Two families, and cancer research, come full circle through the PMC

Great things are accomplished by great teams—bringing together specialists and experts from different backgrounds to reach a singular goal. That’s how Dana-Farber Cancer Institute works to defy cancer, and it is the realization Eliezer Van Allen, MD, had earlier in 2022 about his leadership of the Institute’s McGraw/Patterson Division of Population Sciences, while he was reviewing the design for the division’s team jersey for the 2022 Pan-Mass Challenge (PMC).

“When I saw the PopSci Cycles logo and jersey and met with the PMC team on Zoom, it all clicked, how everyone in the division, and on the PMC team, is doing something connected to the patient experience,” said Van Allen, a physician in the Genitourinary Oncology Treatment Center and a translational scientist, who became chief of the Division of Population Sciences in 2021.

Population Sciences’ diverse group of researchers and clinicians, which consists of faculty with expertise in varied medical fields (genetics, internal medicine, pediatric, surgical, and radiation oncology), got an extra boost this year from their first PMC team, which was brought together by the division’s two foundational families: The Pattersons and the McGraws.

The Division of Population Sciences was originally founded as the Division of Cancer Control in the late 1970s, with Brad Patterson, MD, as its first chief. Patterson was a staunch supporter of smoking cessation and led the charge to making Dana-Farber a smoke-free campus. He was also an advocate against radical mastectomies for all breast cancer patients, which at the time was considered the norm; and an advocate for combining specialties, like surgery and radiology, to provide the best care for patients.

Patterson educated many colleagues and patients on cancer prevention, and inspired a number of patients to give back, leading to the creation of the Patterson Fellowship, established in the late 1980s to fund early career researchers in cancer prevention.

One such grateful patient was Anne McGraw, whose son, Robin McGraw, recently joined with Van Ellen, members of the Patterson family, and other supporters and PMC team members to celebrate the division and their PMC fundraising success.

“My mother was a very brave, courageous, and strong woman,” McGraw reflects. “When they discovered a lump in the ‘70s, they didn’t do a lumpectomy, like they’d do now. They did a full mastectomy.

“She never talked about herself,” he continues. “She talked about everyone else and how we can help people and improve their lives.”

Anne McGraw was later treated by Patterson and so impressed by the “incredible care” she received that she made a substantial donation to the Patterson Fellowship Program. She then started bringing in some additional major donors to help fund her doctor’s work and the fellowship in his name. “She wasn’t an easy woman to say no to,” McGraw laughs.

After Anne passed away, her husband, Don, made another contribution to the division, now called Population Sciences. When he later died in 2007, he left a $10 million legacy gift, which was recognized by renaming the division the McGraw/Patterson Division for Population Sciences.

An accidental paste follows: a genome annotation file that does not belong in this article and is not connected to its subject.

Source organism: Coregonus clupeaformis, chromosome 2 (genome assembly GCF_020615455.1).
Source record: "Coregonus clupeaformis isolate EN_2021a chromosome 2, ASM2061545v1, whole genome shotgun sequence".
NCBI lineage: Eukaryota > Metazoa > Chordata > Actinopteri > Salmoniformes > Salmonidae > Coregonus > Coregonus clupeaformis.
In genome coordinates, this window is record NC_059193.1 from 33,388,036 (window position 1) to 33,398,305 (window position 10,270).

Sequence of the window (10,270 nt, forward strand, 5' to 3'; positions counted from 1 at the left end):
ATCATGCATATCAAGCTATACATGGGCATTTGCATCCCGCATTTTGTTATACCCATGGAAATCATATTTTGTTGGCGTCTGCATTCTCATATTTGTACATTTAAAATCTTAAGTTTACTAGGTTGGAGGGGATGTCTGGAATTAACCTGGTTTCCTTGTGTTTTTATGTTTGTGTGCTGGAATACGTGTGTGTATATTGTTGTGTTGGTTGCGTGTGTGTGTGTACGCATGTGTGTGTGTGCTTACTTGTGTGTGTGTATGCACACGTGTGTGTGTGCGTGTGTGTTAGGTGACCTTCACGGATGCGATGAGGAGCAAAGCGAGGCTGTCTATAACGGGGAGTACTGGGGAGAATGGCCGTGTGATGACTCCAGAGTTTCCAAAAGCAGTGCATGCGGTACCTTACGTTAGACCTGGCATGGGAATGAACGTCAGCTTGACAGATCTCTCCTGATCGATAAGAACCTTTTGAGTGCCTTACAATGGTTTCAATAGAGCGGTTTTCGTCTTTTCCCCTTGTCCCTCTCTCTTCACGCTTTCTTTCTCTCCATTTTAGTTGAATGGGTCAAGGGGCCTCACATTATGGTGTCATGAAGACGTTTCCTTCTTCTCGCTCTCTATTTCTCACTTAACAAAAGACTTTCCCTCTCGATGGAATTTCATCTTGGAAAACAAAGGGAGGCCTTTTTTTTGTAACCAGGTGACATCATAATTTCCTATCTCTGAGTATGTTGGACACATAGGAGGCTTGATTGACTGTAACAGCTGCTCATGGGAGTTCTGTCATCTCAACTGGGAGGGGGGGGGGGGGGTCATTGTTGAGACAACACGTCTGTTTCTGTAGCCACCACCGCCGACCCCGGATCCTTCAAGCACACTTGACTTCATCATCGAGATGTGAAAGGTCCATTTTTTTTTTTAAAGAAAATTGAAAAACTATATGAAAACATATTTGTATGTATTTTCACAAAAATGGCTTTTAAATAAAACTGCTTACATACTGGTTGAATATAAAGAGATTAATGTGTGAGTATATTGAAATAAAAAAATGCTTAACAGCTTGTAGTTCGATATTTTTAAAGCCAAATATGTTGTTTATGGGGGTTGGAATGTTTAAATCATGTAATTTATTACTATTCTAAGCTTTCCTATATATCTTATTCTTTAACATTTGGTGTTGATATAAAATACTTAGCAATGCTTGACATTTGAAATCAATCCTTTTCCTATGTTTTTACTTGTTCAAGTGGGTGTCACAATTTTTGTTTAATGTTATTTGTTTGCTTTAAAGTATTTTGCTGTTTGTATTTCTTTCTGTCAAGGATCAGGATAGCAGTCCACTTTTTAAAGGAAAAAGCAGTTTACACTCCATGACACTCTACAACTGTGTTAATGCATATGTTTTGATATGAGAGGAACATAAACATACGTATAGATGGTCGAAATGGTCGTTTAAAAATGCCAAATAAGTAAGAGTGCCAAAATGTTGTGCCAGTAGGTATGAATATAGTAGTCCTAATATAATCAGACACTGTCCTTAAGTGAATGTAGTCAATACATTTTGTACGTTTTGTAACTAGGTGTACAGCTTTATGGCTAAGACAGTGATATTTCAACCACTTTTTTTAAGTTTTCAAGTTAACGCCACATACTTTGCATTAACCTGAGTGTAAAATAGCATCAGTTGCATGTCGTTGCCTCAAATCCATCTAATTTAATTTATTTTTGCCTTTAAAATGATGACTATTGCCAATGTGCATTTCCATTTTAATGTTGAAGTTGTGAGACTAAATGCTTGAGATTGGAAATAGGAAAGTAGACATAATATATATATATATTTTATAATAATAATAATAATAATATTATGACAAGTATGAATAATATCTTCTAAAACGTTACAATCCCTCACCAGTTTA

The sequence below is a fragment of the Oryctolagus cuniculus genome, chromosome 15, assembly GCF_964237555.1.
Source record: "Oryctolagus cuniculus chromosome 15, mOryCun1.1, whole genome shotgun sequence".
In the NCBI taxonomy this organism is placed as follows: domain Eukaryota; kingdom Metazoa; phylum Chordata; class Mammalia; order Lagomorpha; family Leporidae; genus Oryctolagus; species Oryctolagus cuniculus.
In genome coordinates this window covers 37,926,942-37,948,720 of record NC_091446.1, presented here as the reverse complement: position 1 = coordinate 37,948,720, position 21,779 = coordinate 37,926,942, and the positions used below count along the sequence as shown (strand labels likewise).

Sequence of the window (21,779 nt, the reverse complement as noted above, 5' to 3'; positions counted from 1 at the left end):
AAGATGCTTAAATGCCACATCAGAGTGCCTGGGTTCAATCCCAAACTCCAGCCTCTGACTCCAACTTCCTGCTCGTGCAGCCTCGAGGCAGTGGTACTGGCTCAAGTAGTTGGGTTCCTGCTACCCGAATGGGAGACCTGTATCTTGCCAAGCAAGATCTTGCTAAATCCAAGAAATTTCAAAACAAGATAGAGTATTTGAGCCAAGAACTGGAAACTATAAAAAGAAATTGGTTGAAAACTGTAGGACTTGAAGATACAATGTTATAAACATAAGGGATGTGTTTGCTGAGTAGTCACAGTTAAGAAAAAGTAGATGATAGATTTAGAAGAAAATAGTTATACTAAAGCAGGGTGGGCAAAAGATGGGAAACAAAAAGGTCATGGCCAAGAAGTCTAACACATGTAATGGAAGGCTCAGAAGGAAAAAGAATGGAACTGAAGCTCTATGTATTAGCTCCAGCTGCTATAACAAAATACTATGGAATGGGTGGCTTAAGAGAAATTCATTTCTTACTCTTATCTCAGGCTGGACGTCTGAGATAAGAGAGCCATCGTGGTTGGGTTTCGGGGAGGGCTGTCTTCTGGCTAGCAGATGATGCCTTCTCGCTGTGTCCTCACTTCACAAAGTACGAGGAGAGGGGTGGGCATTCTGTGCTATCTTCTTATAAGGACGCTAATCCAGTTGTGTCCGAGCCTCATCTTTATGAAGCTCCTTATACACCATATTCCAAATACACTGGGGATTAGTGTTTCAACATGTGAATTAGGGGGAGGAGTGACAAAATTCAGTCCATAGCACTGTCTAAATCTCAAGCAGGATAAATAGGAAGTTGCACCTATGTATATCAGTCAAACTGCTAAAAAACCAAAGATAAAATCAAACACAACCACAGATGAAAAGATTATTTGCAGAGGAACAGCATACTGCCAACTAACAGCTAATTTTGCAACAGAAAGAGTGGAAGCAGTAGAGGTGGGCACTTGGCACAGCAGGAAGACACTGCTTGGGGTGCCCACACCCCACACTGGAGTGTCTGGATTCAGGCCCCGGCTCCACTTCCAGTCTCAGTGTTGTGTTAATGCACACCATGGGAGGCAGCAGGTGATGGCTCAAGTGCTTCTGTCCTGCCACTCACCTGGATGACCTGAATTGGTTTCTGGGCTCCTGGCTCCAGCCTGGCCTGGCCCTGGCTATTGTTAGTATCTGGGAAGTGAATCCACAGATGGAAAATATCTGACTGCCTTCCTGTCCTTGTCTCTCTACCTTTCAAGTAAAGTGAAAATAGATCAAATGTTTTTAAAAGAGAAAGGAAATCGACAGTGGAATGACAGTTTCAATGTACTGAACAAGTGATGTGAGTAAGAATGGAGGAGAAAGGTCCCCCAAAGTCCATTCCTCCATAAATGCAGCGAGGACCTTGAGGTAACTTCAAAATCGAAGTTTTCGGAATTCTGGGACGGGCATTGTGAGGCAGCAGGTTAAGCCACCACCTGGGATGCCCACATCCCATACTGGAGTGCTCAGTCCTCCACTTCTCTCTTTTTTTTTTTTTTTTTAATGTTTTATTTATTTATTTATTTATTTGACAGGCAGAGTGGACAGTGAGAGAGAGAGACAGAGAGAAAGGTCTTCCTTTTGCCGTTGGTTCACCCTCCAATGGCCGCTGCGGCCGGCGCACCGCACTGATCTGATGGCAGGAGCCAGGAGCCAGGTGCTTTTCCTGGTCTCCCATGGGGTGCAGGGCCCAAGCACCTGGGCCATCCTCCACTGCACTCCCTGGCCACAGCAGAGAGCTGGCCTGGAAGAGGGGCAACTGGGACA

Robin McGraw always had a special place in his own heart for the division and for Dana-Farber—both when attending the division’s dedication in 2007 and later when he was diagnosed with his own cancer of the head and neck.

“I was lucky enough to be treated at Dana-Farber, and I remember looking in the mirror on my way to my first visit and saying to myself, ‘Mom would expect this to bring out the best in you,’ so I tried to make sure it did,” McGraw said, noting that his cancer experience brought the McGraw/Patterson Division full circle: Head and neck cancers are often derived from HPV, the vaccination for which was not available when he was growing up, but now is a standard preventative measure.

The McGraw family continues to support and be involved with the Division of Population Sciences alongside the Patterson family, who this year started the inaugural PopSci Cycles PMC team. Lisa Patterson, daughter-in-law of the late Brad Patterson, has been riding PMC, the largest athletic fundraiser in the country and Dana-Farber’s largest single contributor, for 17 years. Eight years ago, she brought her husband, Stu, on board. Their team’s efforts support the division’s vital work and help bring the larger PopSci community together, including Zoe Epstein, a genetic testing coordinator who rode her first PMC this year.

“Growing up, I always wanted to ride the PMC, it was just a matter of when,” she said. “The Pattersons  welcomed us other riders into their family with open arms. This event is a lot, physically and financially, but the thought of riding among thousands of people and everyone cheering you on was such an inspiration. The PMC is more than a bike-a-thon that helps cure cancer; it brings everyone together to help people, and to help make the world a better place.”

A first-year team, PopSci Cycles set a goal to raise $35,000, which they blew out of the water, bringing in more than $62,000 toward the $69 million raised by the PMC, Dana-Farber’s largest single contributor each year, in 2022. The event has now raised an incredible $900 million in total for Dana-Farber, accounting for 60% of the Jimmy Fund’s annual revenue. In the years to come, PopSci Cycles hope to grow the team further, just as the McGraw/Patterson Division and both families have continued to grow.

“It’s clear to our family that the needs of the community will never be fulfilled without all of our help,” McGraw reflected. “Our family is locked in, and we’re not going anywhere. We’re going to continue to do what we can to get to where we need to go, which I seriously hope will be in my lifetime.”

Learn more about the PMC, presented by The Red Sox Foundation and M&T Bank, and how you can get involved in the 2023 ride!